Gerindra Party

The Gerindra Party (acronym for Gerakan Indonesia Raya, lit.'Great Indonesia Movement') is a political party in Indonesia. Formed in 2008, Gerindra serves as the political vehicle of former general Prabowo Subianto. It is presently the third-largest party in the House of Representatives, where it has 78 seats. Gerindra had positioned itself as an opposition party, but in 2019 it joined President Joko Widodo's Onward Indonesia Cabinet, despite Prabowo having run against Widodo in Indonesia's 2014 and 2019 presidential elections.

Great Indonesia Movement Party
Partai Gerakan Indonesia Raya
General ChairmanPrabowo Subianto
Secretary-GeneralSandiaga Salahuddin Uno
Founded6 February 2008 (6 February 2008)
Split fromGolkar
HeadquartersJakarta
Youth wingTIDAR (Great Indonesia Bud)
Women's wingPIRA (Great Indonesia Women)
Muslim wingGEMIRA (Great Indonesia Muslim Movement)
Christian wingGEKIRA (Great Indonesia Christian Movement)
Hindu-Buddhist wingGEMA SADHANA (Sanathana Dharma Nusantara Society Movement)
Membership (2022)498,963[1]
IdeologyPancasila
Anti-communism[2]
Indonesian nationalism[3]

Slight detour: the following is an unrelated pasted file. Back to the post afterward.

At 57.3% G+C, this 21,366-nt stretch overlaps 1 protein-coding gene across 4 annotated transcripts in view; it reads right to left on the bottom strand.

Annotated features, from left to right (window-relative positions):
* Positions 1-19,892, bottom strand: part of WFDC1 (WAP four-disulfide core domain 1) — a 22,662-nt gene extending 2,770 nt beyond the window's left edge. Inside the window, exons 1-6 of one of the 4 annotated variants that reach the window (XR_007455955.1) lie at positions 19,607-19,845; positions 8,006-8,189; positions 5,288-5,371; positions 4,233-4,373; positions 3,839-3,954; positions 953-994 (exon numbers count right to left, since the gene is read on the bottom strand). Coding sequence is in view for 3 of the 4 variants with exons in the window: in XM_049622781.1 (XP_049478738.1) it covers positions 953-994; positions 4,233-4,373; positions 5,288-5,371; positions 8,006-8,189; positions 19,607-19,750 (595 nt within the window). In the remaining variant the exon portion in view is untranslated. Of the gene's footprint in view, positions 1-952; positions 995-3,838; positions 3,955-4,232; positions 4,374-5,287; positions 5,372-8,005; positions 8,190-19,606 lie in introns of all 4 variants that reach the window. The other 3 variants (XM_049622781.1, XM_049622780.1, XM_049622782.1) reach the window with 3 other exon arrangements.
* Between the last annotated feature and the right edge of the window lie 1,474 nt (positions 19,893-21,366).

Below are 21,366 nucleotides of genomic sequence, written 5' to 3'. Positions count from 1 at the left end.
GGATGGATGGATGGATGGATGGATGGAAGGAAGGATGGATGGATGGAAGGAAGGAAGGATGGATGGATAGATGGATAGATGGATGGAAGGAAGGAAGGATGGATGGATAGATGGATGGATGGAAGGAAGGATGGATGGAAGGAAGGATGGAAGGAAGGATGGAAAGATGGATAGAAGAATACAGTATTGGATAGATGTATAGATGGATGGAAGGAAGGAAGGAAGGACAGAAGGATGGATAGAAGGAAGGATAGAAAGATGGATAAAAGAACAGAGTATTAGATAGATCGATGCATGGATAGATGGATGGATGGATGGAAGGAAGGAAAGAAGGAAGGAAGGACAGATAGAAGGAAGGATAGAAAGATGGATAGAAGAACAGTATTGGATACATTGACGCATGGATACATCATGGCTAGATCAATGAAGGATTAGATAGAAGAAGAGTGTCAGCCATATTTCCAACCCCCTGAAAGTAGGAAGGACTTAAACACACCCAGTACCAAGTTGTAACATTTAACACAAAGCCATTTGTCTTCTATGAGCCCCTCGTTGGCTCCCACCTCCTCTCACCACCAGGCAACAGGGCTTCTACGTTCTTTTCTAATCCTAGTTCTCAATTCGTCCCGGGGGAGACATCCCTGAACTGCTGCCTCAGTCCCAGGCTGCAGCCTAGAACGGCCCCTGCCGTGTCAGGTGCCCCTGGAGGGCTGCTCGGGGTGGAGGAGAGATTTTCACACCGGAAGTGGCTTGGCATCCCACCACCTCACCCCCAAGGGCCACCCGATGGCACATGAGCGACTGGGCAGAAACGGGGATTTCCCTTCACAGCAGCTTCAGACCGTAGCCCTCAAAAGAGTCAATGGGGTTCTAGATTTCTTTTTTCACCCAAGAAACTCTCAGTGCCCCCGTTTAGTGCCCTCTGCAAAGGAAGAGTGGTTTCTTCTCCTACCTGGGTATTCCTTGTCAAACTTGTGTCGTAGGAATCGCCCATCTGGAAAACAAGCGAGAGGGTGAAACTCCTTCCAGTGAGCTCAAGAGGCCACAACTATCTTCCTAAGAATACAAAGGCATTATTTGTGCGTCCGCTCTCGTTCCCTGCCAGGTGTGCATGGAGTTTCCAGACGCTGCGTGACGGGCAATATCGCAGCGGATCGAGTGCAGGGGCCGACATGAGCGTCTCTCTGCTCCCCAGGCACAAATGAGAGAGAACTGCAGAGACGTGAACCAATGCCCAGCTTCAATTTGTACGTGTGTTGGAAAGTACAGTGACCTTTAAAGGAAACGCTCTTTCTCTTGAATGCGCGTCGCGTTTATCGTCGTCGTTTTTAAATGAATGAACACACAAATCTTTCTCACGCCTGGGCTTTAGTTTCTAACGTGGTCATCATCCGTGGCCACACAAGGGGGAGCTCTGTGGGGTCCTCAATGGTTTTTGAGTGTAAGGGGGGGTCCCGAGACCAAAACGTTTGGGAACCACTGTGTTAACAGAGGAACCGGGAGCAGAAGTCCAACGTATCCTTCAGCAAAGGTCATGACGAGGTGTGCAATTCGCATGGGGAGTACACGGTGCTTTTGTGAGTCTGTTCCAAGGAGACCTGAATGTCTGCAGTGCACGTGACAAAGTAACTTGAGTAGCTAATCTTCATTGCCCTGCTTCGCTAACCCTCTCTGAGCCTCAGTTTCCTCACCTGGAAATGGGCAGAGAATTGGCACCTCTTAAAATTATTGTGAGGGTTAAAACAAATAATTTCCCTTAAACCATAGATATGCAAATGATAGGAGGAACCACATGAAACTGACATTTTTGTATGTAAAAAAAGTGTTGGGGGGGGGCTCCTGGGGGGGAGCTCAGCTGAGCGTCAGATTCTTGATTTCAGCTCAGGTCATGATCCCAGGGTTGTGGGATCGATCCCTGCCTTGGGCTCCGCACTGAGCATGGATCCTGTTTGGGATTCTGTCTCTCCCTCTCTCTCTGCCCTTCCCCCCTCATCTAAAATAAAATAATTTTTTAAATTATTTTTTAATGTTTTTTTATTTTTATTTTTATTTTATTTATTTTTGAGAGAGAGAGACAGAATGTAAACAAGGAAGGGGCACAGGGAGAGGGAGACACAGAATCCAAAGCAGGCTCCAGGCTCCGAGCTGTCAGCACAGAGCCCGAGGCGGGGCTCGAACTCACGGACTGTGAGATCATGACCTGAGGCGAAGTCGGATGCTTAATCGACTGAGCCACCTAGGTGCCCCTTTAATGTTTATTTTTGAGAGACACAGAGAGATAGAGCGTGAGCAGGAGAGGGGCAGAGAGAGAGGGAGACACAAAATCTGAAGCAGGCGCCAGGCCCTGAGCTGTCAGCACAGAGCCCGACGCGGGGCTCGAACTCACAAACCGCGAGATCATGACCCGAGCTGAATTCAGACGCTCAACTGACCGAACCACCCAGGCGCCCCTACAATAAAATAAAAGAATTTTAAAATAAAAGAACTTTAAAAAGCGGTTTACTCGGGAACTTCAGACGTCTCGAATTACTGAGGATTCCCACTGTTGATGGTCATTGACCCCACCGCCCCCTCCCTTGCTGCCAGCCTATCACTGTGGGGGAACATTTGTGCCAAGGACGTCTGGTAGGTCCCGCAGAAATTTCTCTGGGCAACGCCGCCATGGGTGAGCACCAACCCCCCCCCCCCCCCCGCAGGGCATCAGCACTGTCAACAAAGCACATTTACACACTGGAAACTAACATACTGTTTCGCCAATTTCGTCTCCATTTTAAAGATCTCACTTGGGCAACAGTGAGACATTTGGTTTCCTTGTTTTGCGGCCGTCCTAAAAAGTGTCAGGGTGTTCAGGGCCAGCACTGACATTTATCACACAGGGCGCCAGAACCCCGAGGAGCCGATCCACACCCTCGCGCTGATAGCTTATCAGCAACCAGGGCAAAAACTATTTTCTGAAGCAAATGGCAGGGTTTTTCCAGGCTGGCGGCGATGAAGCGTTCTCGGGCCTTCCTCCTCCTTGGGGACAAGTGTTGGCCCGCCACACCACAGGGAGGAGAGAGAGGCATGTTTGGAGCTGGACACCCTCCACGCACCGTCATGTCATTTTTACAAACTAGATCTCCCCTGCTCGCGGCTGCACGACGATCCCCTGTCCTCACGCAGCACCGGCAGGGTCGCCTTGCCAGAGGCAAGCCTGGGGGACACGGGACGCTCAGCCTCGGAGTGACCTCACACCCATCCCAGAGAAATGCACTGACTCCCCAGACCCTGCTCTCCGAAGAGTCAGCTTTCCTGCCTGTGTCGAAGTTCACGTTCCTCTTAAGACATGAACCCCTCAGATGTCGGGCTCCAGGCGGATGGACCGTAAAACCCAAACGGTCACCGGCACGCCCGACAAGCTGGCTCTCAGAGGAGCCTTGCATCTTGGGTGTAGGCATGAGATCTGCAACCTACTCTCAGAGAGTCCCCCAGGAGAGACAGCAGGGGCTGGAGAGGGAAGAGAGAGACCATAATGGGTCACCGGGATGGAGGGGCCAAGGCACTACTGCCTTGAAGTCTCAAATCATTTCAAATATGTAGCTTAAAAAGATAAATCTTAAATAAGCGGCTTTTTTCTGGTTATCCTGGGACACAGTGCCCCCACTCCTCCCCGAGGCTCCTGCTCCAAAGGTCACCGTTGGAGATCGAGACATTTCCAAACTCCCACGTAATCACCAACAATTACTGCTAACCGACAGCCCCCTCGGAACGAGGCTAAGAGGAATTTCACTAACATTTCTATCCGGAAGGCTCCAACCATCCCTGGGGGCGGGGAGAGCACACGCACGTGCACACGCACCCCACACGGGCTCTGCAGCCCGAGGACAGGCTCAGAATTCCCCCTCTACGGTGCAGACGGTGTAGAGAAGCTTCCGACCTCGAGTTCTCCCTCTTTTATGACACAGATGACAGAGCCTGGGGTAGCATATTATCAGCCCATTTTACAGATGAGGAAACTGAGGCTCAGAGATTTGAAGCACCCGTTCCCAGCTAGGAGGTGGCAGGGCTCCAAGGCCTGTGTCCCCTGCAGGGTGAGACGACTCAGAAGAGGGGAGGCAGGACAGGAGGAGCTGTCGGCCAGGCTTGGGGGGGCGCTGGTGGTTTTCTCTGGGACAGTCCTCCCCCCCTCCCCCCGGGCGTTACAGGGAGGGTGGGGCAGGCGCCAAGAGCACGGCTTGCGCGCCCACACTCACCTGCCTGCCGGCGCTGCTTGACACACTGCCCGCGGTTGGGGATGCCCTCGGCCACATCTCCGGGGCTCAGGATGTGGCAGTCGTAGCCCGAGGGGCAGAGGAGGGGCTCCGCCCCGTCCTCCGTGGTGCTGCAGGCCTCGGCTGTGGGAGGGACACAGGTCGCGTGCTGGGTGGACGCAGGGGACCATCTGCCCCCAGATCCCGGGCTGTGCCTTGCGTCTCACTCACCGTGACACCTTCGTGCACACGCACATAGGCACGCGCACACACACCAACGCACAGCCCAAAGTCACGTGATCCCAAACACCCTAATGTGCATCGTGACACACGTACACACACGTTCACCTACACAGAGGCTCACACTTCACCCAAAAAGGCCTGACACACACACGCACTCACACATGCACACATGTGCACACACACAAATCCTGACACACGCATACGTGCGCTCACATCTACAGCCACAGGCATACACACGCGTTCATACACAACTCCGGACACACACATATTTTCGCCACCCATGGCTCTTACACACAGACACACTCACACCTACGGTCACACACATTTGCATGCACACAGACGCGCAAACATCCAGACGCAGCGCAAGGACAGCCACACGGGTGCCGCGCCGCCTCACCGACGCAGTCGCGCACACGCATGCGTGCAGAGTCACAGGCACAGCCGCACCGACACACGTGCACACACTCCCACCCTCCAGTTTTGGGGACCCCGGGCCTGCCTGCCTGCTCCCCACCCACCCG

National conservatism[4]
Social conservatism
Right-wing populism[5][6]
Political positionRight-wing[7]
Before 2012 :
Syncretic[8]
National affiliationOnward Indonesia Coalition
Great Indonesia Awakening Coalition
Ballot number2
DPR seats
78 / 575
DPRD I seats
288 / 2,232
DPRD II seats
1,970 / 17,340
Website
gerindra.id
partaigerindra.or.id

History

After coming last in Golkar's presidential convention on 21 April 2004, Prabowo served as a member of Golkar's Advisory Board until his resignation on 12 July 2008. Gerindra was formed on 6 February 2008 at the suggestion of Prabowo's younger brother, Hashim Djojohadikusumo, who helped pay for party's prime-time TV advertising campaign.[9] Prabowo was appointed chairman of the party's Founding Board.

Gerindra's provincial level election teams were formed in February 2009. The party then claimed a membership of approximately 15 million, with its support base coming from across Java, Sumatra, Kalimantan and Sulawesi.[10]

The party won 4.5% of the vote in the 2009 legislative election, and was awarded 26 seats in the People's Representative Council.[11]

The Reform Star Party (PBR) was merged into Gerindra in February 2011.[12]

In the national legislative election on 9 April 2014, the party's vote share jumped to 11.8%, making it the third-most popular party in Indonesia.[13] Gerindra almost trebled the number of seats it won from 26 seats in 2009 to 73 seats in 2014.

Following the death of Gerindra chairman Suhardi on 28 August 2014, Prabowo was appointed general chairman on 20 September 2014.[14]

Policies